Once the building of the house was more or less – sometimes more and sometimes less – under control we sat down to figure out the location and design of the ‘proper’ meaning more permanent garden. Our piece of land presents some challenges; there is no flat ground near the house, in fact there is hardly any flat ground on the property, wildlife roams the land and I won’t go into details as I’ve had a whinge about it in our orchard update (link to article https://permaculturenews.org/2017/02/16/second-steps-food-forest-southern-tablelands-update-2011/), and the soil is rather poor for vegetable growing consisting of loamy clay and shale rocks. When we discussed our dilemma with a friend, she promptly replied “You have basically no top soil, you might as well grow your food above the ground”. So after much discussion and advice from seasoned gardener friends we decided to design the vegetable garden as a series of raised garden beds. The main advantages for us were: no effort and time spent on improving/’de-rocking’ the soil on the ground, which would have meant tons and tons of organic matter worked into the soil and hours spent collecting rocks; no money and time spent on building a ‘bullet-proof’ enclosure to keep the roos, wallabies, wombats and rabbits out; easy access and no crouching or crawling around on hands and knees to work the beds. On the other hand, the disadvantages were: time and money spent on building of the beds including levelling of the ground; larger area required due to allocation of paths; potentially increased evaporation and soil temperature in raised beds compared to ground level; and saying good bye to the dream of a flourishing, productive garden and hello to rows of giant planter boxes instead.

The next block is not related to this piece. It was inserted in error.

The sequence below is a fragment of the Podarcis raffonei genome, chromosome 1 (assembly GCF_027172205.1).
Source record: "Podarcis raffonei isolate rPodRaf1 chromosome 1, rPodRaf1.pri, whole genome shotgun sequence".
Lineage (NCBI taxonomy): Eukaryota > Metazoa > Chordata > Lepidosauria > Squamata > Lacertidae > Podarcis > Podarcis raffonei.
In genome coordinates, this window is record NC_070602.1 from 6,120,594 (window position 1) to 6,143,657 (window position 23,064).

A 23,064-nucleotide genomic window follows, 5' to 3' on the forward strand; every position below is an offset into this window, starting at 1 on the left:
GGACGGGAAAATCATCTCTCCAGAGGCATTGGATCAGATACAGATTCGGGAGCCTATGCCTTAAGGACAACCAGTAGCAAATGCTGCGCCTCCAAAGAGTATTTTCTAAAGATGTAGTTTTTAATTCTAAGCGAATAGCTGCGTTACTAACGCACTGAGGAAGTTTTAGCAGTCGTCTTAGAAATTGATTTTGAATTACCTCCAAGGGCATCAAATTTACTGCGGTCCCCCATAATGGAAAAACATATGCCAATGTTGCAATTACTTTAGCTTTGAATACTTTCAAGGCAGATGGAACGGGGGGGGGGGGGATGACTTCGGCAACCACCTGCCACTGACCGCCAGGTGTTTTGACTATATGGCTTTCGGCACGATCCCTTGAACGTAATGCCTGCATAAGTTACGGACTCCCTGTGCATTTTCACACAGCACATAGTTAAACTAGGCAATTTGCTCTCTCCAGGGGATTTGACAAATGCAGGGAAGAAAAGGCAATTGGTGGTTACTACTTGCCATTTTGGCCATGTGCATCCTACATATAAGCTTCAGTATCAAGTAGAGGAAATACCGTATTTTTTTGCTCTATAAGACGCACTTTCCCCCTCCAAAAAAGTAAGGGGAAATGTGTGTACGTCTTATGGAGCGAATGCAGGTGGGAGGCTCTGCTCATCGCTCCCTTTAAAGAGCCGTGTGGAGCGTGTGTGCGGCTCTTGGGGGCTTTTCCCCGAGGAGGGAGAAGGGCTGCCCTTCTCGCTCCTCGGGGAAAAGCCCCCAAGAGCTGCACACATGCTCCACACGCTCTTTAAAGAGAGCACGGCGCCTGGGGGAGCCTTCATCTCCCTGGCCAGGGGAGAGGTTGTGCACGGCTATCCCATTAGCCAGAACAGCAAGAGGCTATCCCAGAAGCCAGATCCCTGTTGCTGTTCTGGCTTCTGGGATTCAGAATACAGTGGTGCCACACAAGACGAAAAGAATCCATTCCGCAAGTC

We decided the beds should go next to the solar panels close to the house. As we liked the height of the temporary beds and we wanted to optimise the space available for growing, we decided to build the new, raised beds based on our own design using metal sheeting again. Timber would have been too costly to build 0.9m high beds and we were offered a stack of second-hand roof sheeting for $250, which allowed us make twelve 3m x 1m x 0.9m beds in total.